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December 9, 2018

Sen. Rand Paul (R-Ky.) expressed disatisfaction on Meet the Press Sunday with President Trump's selection of William Barr to be his next attorney general.

"I'm concerned that [Barr has] been a big supporter of the Patriot Act, which lowered the standard for spying on Americans," Paul said. "And he even went so far as to say, you know, 'The Patriot Act was pretty good, but we should go much further.'"

"I'm disturbed that he's been a big fan of taking people's property, civil asset forfeiture, without a conviction," Paul continued. "Many poor people in our country have cash taken from them, and then the government says, 'Prove to us where you got the cash, and then you can get it back.' But the burden is on the individual. It's a terrible thing called civil asset forfeiture. He's a big fan of that."

Paul noted he has not yet decided how he will vote on Barr's nomination. Watch the full interview below. Talk of Barr begins around the eight-minute mark, and Paul and host Chuck Todd also discuss Special Counsel Robert Mueller's investigation, Saudi Arabia, and more. Bonnie Kristian

9:16 p.m.

The Trump administration is preparing to bypass Congress in order to sell $7 billion worth of weapons to Saudi Arabia and the United Arab Emirates, current and former U.S. officials and lawmakers told The New York Times on Thursday.

Right now, Congress has the sale on hold, but Secretary of State Mike Pompeo and other senior aides are urging Trump to invoke a provision in the Arms Export Control Act that would let him circumvent lawmakers, the Times reports. This is sure to stoke tensions between the U.S. and Iran, which considers Saudi Arabia its biggest rival, and anger Democratic and Republican lawmakers, who are already upset with Trump over his reaction to the murder of Saudi journalist Jamal Khashoggi last year and his support of the Saudi-led coalition fighting in the Yemen war.

"It sets an incredibly dangerous precedent that future presidents can use to sell weapons without a check from Congress," Sen. Chris Murphy (D-Ct.) told the Times. "We have the constitutional duty to declare war and the responsibility to oversee arm sales that contravene our national security interests. If we don't stand up to this abuse of authority, we will permanently box ourselves out of deciding who we should sell weapons to." Read more about the broad implications of Trump sidestepping Congress at The New York Times. Catherine Garcia

8:06 p.m.

President Trump is angry that John Walker Lindh walked out of an Indiana prison on Thursday, telling reporters he was ticked off when government lawyers told him there was nothing they could do to stop Lindh's release.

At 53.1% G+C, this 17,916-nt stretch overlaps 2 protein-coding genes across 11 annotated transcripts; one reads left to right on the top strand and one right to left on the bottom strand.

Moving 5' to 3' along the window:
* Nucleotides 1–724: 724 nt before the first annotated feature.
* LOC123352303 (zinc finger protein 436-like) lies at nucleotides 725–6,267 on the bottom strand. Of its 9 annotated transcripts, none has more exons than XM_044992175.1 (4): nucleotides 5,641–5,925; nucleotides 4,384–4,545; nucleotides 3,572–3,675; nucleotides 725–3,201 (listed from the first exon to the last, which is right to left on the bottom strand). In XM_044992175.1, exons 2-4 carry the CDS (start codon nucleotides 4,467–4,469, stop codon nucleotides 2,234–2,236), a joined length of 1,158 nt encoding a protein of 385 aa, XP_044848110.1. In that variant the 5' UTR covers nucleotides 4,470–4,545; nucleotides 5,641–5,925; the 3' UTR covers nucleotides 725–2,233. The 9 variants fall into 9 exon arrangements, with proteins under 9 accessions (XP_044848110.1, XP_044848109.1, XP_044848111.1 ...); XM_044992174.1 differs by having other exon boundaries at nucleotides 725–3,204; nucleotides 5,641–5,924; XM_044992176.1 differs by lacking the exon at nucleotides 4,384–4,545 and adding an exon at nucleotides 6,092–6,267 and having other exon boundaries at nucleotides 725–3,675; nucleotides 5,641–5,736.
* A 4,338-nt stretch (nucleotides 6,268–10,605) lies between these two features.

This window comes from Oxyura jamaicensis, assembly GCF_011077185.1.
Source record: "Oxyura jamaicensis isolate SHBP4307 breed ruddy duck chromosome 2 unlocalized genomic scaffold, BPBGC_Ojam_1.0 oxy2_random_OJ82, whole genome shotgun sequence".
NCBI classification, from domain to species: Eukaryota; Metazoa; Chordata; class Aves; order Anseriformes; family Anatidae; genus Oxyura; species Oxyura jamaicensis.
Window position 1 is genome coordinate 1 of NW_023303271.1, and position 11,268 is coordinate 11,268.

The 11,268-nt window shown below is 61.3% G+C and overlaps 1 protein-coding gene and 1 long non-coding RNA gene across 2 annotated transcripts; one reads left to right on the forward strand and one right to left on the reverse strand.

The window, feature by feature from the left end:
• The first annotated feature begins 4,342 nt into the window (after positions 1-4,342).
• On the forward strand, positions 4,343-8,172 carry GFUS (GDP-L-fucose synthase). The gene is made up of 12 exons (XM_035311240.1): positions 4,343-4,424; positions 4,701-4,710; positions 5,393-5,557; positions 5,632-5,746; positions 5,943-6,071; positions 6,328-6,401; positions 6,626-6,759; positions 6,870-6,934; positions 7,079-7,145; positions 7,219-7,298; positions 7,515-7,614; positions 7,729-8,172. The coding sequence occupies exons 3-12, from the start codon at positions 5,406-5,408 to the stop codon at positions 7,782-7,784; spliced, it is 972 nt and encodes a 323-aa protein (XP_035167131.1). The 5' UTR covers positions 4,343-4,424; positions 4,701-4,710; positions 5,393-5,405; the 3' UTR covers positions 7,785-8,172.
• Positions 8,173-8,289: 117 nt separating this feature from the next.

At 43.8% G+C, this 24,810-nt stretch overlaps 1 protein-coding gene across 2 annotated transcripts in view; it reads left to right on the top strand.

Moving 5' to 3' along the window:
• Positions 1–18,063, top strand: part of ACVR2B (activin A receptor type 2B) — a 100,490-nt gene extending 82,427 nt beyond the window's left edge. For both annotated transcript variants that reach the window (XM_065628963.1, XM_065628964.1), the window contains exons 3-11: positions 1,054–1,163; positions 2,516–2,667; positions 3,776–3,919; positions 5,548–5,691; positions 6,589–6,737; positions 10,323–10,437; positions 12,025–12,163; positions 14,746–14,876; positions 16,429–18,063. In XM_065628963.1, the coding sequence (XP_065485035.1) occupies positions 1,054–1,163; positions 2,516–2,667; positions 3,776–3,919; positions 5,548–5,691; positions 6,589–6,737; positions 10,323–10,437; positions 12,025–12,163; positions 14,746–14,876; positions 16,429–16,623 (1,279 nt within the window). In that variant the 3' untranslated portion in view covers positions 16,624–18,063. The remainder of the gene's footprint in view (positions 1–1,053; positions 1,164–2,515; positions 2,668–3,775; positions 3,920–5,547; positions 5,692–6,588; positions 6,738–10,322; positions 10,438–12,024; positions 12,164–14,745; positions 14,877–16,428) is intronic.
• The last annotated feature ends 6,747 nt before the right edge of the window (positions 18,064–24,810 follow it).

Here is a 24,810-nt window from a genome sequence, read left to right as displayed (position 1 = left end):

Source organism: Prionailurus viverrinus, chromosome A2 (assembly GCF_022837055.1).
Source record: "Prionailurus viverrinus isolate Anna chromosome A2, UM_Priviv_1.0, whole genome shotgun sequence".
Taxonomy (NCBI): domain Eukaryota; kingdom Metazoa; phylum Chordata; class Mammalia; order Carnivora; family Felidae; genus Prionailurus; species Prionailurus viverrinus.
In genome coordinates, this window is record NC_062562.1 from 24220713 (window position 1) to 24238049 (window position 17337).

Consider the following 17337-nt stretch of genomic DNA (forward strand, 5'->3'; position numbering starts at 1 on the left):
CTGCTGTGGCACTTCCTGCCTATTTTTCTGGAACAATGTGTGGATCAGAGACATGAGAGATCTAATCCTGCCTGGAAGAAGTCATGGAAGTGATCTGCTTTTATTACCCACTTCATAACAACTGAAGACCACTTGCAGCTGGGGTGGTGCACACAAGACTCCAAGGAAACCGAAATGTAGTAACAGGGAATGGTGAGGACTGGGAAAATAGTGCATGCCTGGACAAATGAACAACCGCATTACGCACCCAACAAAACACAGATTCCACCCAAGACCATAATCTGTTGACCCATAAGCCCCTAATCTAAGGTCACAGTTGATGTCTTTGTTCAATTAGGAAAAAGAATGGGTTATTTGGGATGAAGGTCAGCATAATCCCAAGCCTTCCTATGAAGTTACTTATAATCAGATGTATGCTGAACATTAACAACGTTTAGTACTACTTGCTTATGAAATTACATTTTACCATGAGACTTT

Lindh, 38, was captured in Afghanistan in 2001 after volunteering to fight with the Taliban. Dubbed the "American Taliban," Lindh converted from Catholicism to Islam at 16, and left his home in California to study Arabic in Yemen. He pleaded guilty in 2002 to supplying services to the Taliban, and during his sentencing, said he never planned on fighting U.S. forces and condemned "terrorism on every level."

Lindh served 17 years of a 20-year sentence, and as part of his release conditions, he cannot communicate with known extremists, have a passport, or use any device that can access the internet without permission from his probation officer. Leaked documents from 2016 show the government believes Lindh still holds "extremist views," and the Federal Bureau of Prisons said in a statement it does have policies in place for monitoring parolees with links to terrorism.

Trump said what bothers him the most is that Lindh "has not given up his proclamation of terror, and we have to let him out. Am I happy about it? Not even a little bit." Catherine Garcia

6:50 p.m.

President Trump announced on Thursday that the Department of Agriculture is creating a program that will give $16 billion in aid to farmers affected by the trade war with China.

"We will ensure that our farmers get the relief they need — and very, very quickly," Trump said. Agriculture Secretary Sonny Perdue blamed China for the launch of the program, telling reporters that "all of this would have been moot if China had acted appropriately and fairly."

Soybean farmers in particular have been hit hard by the escalating U.S.-China trade war. Soybeans are the largest U.S. export to China, with a value of $12.4 billion in 2018, USA Today reports. After Trump put tariffs on Chinese goods last year, China retaliated by putting a 25 percent tariff on U.S. soybean imports, causing prices to drop.

Under the program, the Department of Agriculture will send payments to counties based on the number of crops planted and losses. The first payments will be sent in July or August, and Perdue said two additional payments will be made in the fall and early next year if the U.S. and China still have not reached a trade agreement. Most of the $16 billion package will go to pay farmers, while $1.4 billion will be used to purchase excess products, like milk and beef, which will be distributed to food banks. Catherine Garcia

5:24 p.m.

Treasury Secretary Steven Mnuchin is chalking up a delay in putting Harriet Tubman on the $20 bill to bureaucracy. Her great-great-great-great niece isn't buying it.